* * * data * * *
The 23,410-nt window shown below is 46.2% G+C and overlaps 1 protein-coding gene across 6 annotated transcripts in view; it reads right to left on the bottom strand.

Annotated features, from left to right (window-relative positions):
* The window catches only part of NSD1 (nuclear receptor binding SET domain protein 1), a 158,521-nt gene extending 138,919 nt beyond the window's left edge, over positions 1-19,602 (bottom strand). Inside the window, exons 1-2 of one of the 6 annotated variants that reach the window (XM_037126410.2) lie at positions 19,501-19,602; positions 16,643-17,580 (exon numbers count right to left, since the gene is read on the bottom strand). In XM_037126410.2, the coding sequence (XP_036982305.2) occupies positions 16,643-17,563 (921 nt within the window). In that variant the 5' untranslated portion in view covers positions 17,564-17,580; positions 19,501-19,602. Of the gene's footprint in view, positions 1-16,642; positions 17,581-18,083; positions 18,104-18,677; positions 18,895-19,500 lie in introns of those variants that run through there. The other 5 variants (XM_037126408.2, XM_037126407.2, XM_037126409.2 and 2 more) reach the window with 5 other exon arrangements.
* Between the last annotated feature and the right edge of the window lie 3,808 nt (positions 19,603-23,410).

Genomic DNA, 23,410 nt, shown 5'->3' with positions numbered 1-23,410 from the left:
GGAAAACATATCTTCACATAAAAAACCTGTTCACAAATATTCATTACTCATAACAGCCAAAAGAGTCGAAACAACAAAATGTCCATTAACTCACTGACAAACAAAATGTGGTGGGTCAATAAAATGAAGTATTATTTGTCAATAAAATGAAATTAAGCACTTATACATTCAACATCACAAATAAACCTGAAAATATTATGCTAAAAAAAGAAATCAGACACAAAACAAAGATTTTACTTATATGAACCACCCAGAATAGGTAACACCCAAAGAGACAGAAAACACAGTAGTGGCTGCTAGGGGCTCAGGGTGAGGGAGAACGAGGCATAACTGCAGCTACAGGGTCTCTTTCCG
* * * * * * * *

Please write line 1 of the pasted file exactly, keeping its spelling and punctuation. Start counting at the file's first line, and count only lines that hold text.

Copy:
The 23,410-nt window shown below is 46.2% G+C and overlaps 1 protein-coding gene across 6 annotated transcripts in view; it reads right to left on the bottom strand.